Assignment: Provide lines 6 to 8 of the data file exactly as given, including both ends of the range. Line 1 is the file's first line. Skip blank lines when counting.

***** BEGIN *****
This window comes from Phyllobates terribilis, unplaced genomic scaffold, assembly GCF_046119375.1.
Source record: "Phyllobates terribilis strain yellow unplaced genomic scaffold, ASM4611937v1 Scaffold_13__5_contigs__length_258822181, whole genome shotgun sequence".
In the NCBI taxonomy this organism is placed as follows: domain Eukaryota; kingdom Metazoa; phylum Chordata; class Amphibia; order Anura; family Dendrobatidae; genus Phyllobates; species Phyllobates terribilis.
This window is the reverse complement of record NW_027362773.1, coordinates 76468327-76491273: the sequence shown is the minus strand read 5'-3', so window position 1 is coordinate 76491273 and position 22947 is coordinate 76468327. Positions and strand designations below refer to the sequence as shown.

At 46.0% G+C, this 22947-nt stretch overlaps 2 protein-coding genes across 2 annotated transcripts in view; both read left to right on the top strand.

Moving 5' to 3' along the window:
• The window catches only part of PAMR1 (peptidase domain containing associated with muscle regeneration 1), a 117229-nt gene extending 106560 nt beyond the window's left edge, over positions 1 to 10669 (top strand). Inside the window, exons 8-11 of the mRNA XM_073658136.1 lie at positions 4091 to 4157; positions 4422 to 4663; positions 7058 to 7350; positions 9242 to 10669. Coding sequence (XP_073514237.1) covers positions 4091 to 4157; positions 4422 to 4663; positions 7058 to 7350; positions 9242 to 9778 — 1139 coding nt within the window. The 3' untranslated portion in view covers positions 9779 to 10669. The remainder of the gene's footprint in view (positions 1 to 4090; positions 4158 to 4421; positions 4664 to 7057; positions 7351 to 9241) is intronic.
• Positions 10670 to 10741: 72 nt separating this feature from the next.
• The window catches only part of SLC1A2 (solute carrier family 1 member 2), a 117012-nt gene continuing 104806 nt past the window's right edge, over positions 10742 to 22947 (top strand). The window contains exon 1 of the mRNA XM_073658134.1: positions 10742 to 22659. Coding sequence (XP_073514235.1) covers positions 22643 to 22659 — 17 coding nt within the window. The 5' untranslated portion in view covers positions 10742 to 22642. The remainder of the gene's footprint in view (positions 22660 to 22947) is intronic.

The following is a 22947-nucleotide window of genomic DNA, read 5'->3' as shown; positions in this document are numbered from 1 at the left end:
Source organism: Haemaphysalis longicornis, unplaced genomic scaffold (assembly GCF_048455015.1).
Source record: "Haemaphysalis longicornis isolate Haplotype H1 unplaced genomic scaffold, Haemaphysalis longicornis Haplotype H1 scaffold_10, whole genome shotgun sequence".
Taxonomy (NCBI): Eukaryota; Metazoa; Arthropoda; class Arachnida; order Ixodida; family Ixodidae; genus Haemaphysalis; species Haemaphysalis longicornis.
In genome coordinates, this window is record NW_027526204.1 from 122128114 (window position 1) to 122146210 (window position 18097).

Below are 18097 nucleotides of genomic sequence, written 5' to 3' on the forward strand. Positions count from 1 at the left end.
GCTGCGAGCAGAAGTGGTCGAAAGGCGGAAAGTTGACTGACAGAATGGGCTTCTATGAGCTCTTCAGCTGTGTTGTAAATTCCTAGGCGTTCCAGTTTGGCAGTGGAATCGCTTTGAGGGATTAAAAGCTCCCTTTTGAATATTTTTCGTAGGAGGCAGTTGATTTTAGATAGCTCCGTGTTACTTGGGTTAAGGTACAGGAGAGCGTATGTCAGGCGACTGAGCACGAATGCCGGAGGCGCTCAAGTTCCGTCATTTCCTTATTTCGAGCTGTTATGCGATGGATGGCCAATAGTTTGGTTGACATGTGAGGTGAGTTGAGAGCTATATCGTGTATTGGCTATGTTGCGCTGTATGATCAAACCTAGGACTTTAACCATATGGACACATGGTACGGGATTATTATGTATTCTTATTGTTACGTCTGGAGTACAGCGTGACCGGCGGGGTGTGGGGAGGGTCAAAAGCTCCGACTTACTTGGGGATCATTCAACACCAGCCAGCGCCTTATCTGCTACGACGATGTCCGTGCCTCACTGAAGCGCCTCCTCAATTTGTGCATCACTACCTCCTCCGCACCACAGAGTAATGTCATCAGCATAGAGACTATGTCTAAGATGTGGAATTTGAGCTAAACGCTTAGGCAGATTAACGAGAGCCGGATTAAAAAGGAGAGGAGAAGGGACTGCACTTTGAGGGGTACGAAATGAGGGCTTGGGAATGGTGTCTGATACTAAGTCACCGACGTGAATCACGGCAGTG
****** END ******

Moving 5' to 3' along the window:
• The window catches only part of PAMR1 (peptidase domain containing associated with muscle regeneration 1), a 117229-nt gene extending 106560 nt beyond the window's left edge, over positions 1 to 10669 (top strand). Inside the window, exons 8-11 of the mRNA XM_073658136.1 lie at positions 4091 to 4157; positions 4422 to 4663; positions 7058 to 7350; positions 9242 to 10669. Coding sequence (XP_073514237.1) covers positions 4091 to 4157; positions 4422 to 4663; positions 7058 to 7350; positions 9242 to 9778 — 1139 coding nt within the window. The 3' untranslated portion in view covers positions 9779 to 10669. The remainder of the gene's footprint in view (positions 1 to 4090; positions 4158 to 4421; positions 4664 to 7057; positions 7351 to 9241) is intronic.
• Positions 10670 to 10741: 72 nt separating this feature from the next.